A rejected gift – Wednesday, 3rd Week of Easter – Acts 8:1b-8/John 6:35-40

Read also https://www.pottypadre.com/dont-shut-shop/ based on the first reading taken from the Acts of the Apostles.

The Gospel has narrated how Jesus heads to Capernaum, his de facto headquarters in Galilee and is quickly followed by the Jews. At first Jesus confronts them. “Very truly, I tell you, you are looking for me, not because you saw signs, but because you ate your fill of the loaves” (John 6:26), I do not think Jesus was scolding the crowd for seeking bread because they were hungry. I think Jesus was disappointed that the crowd did not expect more, not more bread but something more. Sadly, because they found a source for food, they were not looking for Jesus, they are looking the man who could keep feeding them. One would have also thought that the multiplication of the fish and loaves would be a sign enough for them to realize that Jesus is the Messiah.

Like us too, who have experienced the Lord, the crowds have many questions as they have doubts. When did you come here? (Vs 25). What must we do to perform the works of God? (vs28) What sign will you give us? What work are you preforming? (vs30).

Jesus refuses to answer the question which they have asked, but instead redirects the conversation to more important issues. Because they have focused on the wrong “bread,” Jesus redirects them toward the bread which “endures.” Then they ask Jesus to perform a sign, like Moses did when God provided the Israelites with a miraculous food in the desert. It seems strange for the Jews to ask for a sign considering that Jesus has just performed a sign like the one they demand. Jesus was offering them what they needed; they were focused on what they wanted.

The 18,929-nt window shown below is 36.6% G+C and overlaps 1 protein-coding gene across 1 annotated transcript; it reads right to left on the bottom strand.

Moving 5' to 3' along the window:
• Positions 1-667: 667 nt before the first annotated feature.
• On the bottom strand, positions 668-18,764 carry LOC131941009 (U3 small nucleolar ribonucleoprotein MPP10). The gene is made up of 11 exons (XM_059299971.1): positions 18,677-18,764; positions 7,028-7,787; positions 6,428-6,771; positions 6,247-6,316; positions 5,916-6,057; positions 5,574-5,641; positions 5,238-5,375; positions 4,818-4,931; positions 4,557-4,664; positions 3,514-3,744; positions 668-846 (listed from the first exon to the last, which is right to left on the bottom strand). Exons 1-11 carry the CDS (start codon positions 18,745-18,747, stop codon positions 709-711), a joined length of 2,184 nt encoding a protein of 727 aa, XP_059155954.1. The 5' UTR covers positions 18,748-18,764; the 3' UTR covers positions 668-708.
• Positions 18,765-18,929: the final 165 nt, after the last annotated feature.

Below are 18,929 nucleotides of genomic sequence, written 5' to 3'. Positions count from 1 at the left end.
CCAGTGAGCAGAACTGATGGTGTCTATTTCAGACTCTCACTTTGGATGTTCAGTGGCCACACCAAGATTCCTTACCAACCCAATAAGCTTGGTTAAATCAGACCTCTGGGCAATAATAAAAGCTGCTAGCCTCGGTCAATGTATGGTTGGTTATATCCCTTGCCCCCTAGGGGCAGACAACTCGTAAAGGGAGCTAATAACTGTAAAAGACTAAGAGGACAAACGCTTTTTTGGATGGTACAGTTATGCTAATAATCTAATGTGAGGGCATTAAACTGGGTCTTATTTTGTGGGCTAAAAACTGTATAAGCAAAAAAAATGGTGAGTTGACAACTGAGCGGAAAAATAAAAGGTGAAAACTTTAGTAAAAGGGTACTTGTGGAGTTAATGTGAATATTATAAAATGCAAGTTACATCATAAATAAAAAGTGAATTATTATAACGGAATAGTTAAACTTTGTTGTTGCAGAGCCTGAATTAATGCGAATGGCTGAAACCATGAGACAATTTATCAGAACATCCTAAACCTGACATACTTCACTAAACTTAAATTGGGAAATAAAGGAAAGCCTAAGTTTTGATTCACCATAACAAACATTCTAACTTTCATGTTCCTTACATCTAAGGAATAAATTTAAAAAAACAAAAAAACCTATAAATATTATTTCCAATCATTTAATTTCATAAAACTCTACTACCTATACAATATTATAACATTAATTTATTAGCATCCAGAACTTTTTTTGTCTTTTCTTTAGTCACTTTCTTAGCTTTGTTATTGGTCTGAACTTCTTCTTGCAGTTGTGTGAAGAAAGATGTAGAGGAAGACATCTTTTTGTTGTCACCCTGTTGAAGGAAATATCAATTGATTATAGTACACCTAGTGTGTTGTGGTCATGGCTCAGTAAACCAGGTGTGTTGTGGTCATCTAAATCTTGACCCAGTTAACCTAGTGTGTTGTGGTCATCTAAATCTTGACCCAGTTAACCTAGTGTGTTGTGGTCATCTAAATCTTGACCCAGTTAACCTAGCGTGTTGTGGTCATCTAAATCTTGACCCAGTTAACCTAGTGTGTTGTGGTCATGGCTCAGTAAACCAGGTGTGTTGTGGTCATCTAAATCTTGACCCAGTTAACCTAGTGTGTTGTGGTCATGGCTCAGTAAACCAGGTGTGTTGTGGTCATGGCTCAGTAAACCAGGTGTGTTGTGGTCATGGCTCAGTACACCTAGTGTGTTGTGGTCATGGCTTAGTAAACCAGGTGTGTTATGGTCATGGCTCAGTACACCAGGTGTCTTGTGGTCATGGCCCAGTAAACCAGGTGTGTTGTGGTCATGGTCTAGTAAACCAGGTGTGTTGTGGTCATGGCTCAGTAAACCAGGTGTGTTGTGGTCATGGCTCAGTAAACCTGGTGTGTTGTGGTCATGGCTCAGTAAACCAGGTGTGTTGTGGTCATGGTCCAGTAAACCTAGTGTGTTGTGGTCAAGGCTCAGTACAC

Jesus does not give up on these disbelieving crowds who want their kind of answers. Jesus answers with a different kind of information. He seizes the opportunity once again to teach. Jesus uses the bread that filled their stomachs to become the primary extended metaphor in order to stretch their understanding.

Think about it, we have a God who never tires of us, never tires of the questions we have and of how often we question him. We have a God who bears our iniquity and carries our sorrow. The question is, how long will we try his patience?

To all these questions, Jesus responds to us as he did the crowd: “This is the work of God, that you believe in him whom God has sent” (John 6:29). To believe is to trust that God is doing something new; that human-created conditions and circumstances cannot undermine or negate. To believe is to submit everything, even our highest-stake issues, to God’s saving work in Jesus. To believe is not so much what we do as being open to what God is doing. Yet we know from today’s Gospel that Jesus is aware that the Jews do not believe in him.

Today, Jesus declares, “I am the bread of life. Whoever comes to me will never be hungry and whoever believes in me will never be thirsty. Jesus is clear; it is he who sustains life, he does not sustain bread in our lives and because he sustains life, he will declare in verse 39, “and I will raise them up on the last day.”

Jesus is the gift of the Father a gift that he wants everyone to truly embrace. It is not God who drives us away, it is we who reject the gift of God, Jesus.

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